Sunday, October 26, 2014


Earlier this month we took a fall foliage vacation.  We cruised the New England/Canada area on the Royal Princess ship.  While the foliage was still pretty green, we spotted a few colorful trees.  (This picture was in Boston.)

The Royal Princess is a huge ship which holds over 3500 passengers and 1200 crew members.  Can you imagine spending seven days crammed into a boat with 4700 people?  We wondered if we would be waiting in line, constantly surrounded by people.  I’m happy to say it was very nice.  This new ship was well designed.  We did not feel crowded.  We had an excellent vacation with our travel buddies RJ and JL. 
We visited Newport, Rhode Island, Boston Massachusetts, Bar Harbor Maine, St John’s New Brunswick and Halifax Nova Scotia.  Each stop was unique, from the big cities of Boston and Halifax to the quaint little towns of Newport and Bar Harbor.  We enjoyed them all.  We spent time off the ship at each port to experience the local cuisine (lunch) We had some great ‘fish and chips’, Maine wild blueberry muffins, and raw oysters (well the guys ate the oysters, not me.)

When did you last take time to rest/rejuvenate?  Whether you go on a trip or just enjoy down time at home, vacation time contributes to our health and enjoyment. 

Sunday, October 19, 2014

How to protect against infection while undergoing cancer treatments

I recently talked with a former colleague; a retired surgeon.  I knew he was diagnosed with a rare type of cancer and had undergoing treatment.  I asked him how he is doing:  the good news is his treatment has been successful and he is in remission.  He looks healthy.  I was glad to see him doing well.

People undergoing chemotherapy deal with several potential side effects:  one involves the chemotherapy drugs which decrease a person’s white blood cells and their ability to fight off infection.  People going through chemotherapy (and their loved ones) can do several things to protect their health and prevent infections.  This begins with good handwashing with soap and water.  This sounds simple (and it is) but it is a huge protective practice.  More information can be found at
If you or someone you know is dealing with chemotherapy treatments, there is a helpful website from the centers for disease control (CDC) called 3 Steps toward preventing infection during cancer treatment.  Check it out at

Sunday, October 12, 2014

Breast Cancer Awareness

October’s PINK UP festivities emphasis breast cancer awareness

What do we know about breast cancer?  Researchers are recognizing that breast cancer is not one disease, but several.  In general, cancer could be described as cells gone wild. But there are multiple types of breast cancer.  Many of them, “70-80% of breast tumors are hormone receptor positive—that is, the tumor exhibits estrogen (ER) and/or progresterone (PR) receptors, which it needs to grow.”   This statement from the Nurses’ Health Study newsletter explains how hormones affect the breast cancer cells.  During the diagnosis process, doctors usually test patients for hormone receptor status (whether estrogen or progresterone) and human epidermal growth protein.  The results of this testing helps determine treatment.  This explains why all breast cancer patients may not receive the same treatment.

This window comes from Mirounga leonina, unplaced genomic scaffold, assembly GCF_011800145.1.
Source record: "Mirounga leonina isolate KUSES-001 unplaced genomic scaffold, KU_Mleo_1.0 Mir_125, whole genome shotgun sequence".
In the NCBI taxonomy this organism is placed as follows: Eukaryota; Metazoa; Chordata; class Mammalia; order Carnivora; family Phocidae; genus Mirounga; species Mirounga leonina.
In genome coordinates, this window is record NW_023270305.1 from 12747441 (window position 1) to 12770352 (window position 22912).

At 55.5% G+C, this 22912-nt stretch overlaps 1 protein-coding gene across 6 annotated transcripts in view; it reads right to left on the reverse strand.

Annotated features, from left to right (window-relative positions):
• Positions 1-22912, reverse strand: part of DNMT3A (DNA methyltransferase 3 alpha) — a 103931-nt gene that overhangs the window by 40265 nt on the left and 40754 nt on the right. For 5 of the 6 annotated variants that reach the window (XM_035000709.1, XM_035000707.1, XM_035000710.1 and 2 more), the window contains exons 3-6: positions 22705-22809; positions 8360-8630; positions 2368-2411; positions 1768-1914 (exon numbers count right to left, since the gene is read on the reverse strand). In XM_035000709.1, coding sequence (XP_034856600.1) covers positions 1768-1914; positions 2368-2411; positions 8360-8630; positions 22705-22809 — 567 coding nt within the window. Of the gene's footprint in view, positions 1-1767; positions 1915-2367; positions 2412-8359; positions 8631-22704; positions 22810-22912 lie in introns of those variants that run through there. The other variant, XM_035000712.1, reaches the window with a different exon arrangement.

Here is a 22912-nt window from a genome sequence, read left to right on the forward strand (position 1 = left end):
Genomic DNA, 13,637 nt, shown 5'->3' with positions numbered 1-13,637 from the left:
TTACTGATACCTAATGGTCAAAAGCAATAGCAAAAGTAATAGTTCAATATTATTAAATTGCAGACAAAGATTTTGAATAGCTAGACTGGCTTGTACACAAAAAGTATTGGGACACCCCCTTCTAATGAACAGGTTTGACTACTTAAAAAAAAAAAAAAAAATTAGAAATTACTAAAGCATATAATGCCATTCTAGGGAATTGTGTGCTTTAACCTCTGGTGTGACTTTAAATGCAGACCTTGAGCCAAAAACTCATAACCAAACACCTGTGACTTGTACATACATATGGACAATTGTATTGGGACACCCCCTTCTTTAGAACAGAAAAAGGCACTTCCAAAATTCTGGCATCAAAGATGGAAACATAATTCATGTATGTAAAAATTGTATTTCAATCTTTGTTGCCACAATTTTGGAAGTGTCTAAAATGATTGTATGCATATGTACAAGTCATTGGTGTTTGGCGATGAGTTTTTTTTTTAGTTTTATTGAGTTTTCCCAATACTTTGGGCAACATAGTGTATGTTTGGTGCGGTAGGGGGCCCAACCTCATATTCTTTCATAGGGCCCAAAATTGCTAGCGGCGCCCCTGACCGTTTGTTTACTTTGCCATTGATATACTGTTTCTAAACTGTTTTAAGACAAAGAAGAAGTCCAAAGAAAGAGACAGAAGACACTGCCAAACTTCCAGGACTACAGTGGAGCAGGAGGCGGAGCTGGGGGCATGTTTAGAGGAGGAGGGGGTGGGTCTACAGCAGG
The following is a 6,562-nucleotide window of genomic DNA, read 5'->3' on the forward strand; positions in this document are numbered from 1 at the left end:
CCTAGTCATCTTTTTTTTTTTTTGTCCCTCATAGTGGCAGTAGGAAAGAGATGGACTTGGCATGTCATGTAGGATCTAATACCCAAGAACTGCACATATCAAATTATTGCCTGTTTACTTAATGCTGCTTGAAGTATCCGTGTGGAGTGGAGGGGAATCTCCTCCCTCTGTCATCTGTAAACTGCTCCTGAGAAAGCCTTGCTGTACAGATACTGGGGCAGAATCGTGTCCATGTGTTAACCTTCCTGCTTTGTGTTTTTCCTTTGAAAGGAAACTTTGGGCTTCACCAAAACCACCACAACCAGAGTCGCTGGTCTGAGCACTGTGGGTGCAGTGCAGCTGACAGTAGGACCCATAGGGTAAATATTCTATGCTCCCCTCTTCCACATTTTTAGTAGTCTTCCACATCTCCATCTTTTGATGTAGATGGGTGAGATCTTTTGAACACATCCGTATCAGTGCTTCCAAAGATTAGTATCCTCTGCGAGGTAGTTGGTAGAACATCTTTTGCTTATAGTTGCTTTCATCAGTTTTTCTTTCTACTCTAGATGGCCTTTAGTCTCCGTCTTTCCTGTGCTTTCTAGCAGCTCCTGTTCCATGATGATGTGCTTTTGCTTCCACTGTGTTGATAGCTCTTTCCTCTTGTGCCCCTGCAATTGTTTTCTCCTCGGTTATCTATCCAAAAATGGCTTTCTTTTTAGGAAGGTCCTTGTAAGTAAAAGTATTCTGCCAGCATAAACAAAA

Breast Cancer is a scary, stressful diagnosis to receive.  We all know women and men who have dealt with or are dealing with this disease. For more information about breast cancer, visit The American Cancer Society at
Nurses’ Health Study Newsletter, volume 21, 2014.


Sunday, October 5, 2014


Last year a friend of mine had to deal with shingles.  She suffered a great deal of pain before she got past this illness.  What is shingles?  Shingles occurs when the varicella zoster (chicken pox) virus which has lived in our bodies inactive since we had chicken pox as kids becomes active. 

Symptoms of shingles include a painful, blistering rash which affects nerves on one side of the body (either side but rarely on both sides).  When shingles symptoms occur, the nerve affected may result in pain, burning, tingling or numbness.  Some people notice itching.  After the pain symptoms begin, a red rash and blisters may show up.  Other symptoms some people experience also include fever and chills, aches, headache and fatigue.  These symptoms may last two to four weeks and cause great discomfort. For some people, the pain of shingles continues for months and years.  This postherpetic neuralgia causes long-term pain and symptoms. 
Anyone dealing with shingles should see their doctor immediately for treatment.  Treatment includes antiviral medications as well as drugs to treat symptoms. 

Who is most at risk for shingles?  According to the CDC, one in three people will deal with shingles during their lifetime.  As we age, our risk of developing shingles goes up.  In fact, almost half of all cases of shingles affect people age 60 and older. 

Can we protect ourselves from shingles?  The shingles vaccine has been recommended for people over age 60.  If you and your loved ones are age 60 or older, check with your doctor and insurance co as some will cover the cost of the shingles vaccine. 
For more information about shingles, check out the CDC Prevent Shingles at or Mayo Clinic